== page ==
By Priscilla Claman
Reaching the apex of the career ladder by gradually getting promoted to the top is a thing of the past. From my experience as a career coach, career ladders in most organizations have not existed for at least fifteen years.
Career ladders are an artifact of the Mad Men era, when you signed onto an organization at age 21, followed the rules, were incrementally promoted, and retired with a gold watch.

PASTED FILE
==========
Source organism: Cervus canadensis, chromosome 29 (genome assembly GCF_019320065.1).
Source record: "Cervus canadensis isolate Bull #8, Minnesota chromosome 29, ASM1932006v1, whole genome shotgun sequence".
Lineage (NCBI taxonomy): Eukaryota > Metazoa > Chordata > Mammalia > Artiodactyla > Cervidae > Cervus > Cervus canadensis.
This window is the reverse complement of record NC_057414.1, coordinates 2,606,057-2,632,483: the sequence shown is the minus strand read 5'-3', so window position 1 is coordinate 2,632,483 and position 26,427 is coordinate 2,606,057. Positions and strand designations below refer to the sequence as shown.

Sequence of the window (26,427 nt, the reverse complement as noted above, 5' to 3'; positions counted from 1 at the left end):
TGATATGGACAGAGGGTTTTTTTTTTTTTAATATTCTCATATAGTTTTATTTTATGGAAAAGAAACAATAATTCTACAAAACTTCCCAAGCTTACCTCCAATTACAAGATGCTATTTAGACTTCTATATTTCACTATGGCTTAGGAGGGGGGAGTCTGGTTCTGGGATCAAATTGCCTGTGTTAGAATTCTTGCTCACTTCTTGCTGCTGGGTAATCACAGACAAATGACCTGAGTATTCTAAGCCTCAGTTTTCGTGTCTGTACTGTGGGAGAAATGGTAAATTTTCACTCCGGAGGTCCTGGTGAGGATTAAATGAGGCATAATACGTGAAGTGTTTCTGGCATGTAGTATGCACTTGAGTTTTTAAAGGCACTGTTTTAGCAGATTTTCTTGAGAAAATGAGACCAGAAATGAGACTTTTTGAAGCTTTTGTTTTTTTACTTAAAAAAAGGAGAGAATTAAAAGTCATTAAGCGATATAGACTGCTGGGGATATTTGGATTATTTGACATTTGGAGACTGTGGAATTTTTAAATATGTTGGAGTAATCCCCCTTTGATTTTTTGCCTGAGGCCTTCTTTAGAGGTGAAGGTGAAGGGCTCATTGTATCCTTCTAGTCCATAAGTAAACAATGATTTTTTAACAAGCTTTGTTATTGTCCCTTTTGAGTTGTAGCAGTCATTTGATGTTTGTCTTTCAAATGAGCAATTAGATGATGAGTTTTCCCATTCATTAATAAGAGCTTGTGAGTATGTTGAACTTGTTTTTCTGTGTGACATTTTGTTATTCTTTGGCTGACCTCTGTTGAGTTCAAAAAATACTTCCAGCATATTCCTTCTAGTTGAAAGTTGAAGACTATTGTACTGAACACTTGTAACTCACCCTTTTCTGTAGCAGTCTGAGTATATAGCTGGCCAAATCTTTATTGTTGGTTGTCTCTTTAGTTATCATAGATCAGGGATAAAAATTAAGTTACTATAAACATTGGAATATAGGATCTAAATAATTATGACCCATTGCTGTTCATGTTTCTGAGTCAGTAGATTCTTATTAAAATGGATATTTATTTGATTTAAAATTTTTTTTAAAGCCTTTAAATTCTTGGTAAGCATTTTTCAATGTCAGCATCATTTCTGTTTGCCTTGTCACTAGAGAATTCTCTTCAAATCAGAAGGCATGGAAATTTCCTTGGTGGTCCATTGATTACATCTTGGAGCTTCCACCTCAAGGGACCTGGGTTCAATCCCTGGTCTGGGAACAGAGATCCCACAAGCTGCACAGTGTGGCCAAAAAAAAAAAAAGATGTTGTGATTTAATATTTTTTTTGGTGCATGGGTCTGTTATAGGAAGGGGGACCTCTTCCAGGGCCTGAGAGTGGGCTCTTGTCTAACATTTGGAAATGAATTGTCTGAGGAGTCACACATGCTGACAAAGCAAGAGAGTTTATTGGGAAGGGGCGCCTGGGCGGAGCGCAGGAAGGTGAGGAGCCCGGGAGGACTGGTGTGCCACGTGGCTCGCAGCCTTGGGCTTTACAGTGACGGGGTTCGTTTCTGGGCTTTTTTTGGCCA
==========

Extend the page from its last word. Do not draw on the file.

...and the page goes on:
But those days are long gone. Career ladders died out during the late 1980s and early 1990s, when over 85% of Fortune 1000 American companies downsized their white-collar workforce.* Downsizing has only escalated from there, however in the 80s and 90s the lost jobs were not in manufacturing but white-collar jobs, including management jobs. As companies thinned out, those leadership positions disappeared — and most haven’t come back since.